Does the argument prove omniscience? No, in fact it could prove a being only knowing how to tune constants.
Does the argument prove a loving God? No, making a universe capable of supporting life might just be done under the intention of torturing innocent.
Does it prove creation? No. My opponent argued for a finite beginning early in his round. He did not argue that God created the universe, he argued that God designed the universe.
It is entirely possible for the here relevant God to coexist with our universe just to one day think, "you know, it's boring here, let's make this place down there habitable".
I am left wondering how this argument supports my opponents position as we are not debating a designer deity.
Meaning, Purpose and Morality
As I have said before, I do believe in moral facts. I am a moral realist, I believe there are objective moral truths.
I do not, however, believe they were somehow created. Indeed, I do not even believe they are natural facts.
"If my opponent believes this to be true then they have embraced Nihilism"
which is an appeal to consequences.
In the end, this section of Pro's opening statement is devoid of any justification for any claim. Thus, there is no reason to accept his conclusions.
 Alexander Vilenkin, Many Worlds in One, pg. 176
== Response ==
Origin: Con counters my claim of the universe's finite past by suggesting that the past could be eternal. Con gives no real evidence for the viability of this claim other than describing the theoretical possibility of a philosophy called "Eternalism." Ironically, the source Con sites for this concept is a website dedicated to refuting Eternalism, which made my research very easy. My opponent's own source concludes, "we have no good grounds for dismissing the passage of time as an illusion. It has none of the marks of an illusion. Rather, it has all the marks of an objective process whose existence is independent of the existence of we humans."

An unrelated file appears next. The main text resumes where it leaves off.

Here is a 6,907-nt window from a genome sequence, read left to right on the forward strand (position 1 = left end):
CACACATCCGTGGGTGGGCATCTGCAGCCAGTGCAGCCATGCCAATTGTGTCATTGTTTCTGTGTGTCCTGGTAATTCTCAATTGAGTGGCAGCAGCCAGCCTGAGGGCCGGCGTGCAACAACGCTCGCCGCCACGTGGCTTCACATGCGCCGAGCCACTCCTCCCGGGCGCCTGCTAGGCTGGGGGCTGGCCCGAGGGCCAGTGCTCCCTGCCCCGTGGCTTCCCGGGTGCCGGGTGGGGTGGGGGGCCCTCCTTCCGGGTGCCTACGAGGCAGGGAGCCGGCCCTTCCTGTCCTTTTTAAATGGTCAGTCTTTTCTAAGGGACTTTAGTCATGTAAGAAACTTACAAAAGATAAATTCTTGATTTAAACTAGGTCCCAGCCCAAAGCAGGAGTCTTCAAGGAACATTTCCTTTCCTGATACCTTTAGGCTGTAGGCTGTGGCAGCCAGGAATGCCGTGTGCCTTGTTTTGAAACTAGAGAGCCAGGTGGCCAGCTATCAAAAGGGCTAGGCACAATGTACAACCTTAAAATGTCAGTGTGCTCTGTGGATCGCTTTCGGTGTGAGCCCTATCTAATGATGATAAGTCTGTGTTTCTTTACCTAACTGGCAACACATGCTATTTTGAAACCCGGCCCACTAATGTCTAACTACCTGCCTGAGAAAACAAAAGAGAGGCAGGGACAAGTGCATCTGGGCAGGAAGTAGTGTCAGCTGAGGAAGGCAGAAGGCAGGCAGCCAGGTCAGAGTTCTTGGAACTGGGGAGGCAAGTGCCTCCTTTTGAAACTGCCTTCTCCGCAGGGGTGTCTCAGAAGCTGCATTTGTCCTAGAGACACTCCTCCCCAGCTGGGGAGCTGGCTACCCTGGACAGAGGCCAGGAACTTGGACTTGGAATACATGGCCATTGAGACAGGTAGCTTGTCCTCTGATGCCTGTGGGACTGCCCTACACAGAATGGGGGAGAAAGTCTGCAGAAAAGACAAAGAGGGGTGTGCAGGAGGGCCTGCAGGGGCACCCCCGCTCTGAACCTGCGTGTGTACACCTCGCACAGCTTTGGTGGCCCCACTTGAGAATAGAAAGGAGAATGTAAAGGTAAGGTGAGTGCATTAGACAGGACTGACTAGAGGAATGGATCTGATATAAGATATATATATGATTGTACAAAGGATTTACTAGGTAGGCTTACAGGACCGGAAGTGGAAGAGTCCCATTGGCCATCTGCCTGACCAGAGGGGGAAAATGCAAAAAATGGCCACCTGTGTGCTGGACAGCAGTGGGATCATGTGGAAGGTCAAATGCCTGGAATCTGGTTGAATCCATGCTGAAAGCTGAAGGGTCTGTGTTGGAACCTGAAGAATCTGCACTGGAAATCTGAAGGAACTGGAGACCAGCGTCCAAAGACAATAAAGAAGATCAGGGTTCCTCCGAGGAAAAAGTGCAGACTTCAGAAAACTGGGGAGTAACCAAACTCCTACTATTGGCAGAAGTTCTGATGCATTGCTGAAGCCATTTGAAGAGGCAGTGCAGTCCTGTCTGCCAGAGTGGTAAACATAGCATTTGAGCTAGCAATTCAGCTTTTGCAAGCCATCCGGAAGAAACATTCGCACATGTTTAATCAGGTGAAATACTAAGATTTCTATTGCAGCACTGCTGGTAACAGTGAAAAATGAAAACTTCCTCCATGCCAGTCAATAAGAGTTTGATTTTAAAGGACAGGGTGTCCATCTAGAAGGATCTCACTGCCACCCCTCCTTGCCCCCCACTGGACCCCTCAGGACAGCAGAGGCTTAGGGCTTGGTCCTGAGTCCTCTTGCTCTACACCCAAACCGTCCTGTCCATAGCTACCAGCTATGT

Con's source rightly identifies that if time is an illusion, and does not pass sequentially, then we should be able to perceive the future as clearly as the past. If there is no passage of time, only temporal orderings, then we should have just as many vivid "memories" of future events as past ones. But we do not. We clearly perceive past events, flowing in sequential order, into the present, and face an unknowable future. All human empirical observation confirms that time does pass, and gives no basis for accepting Eternalism.
Furthermore, time travel must be possible under Eternalism because, as Con says, "past, present, and future are equally real, no moment in time ever ceases to exist." Unlike the model of Presentisim, Eternalism posits that the past remains a real, tangible state that can be returned to from a present or future position. But this creates the "can you change the past?" dilemma. If the past remains a tangible place that one could, theoretically, return to and interact with, then you would be able go back to kill your younger self. But if you did, how could your [now dead] future self have returned to commit the murder in the first place? It is circular logic, which suggests Eternalism is unreasonable at best and completely false at worst.
Con's argument here is very strange and highly theoretical/philosophical. There is no evidence for it.
Con then addresses my use of the BGV-theorem. He claims the theorem proves nothing, and quotes Vilenkin as saying it would be too "simplistic" to conclude that God exists directly from his mathematical proof. I agree. That was not my goal. I was simply using Vilenkin's theorem as a step in showing that he universe must have a beginning, which ultimately gives weight to a "First Cause" argument.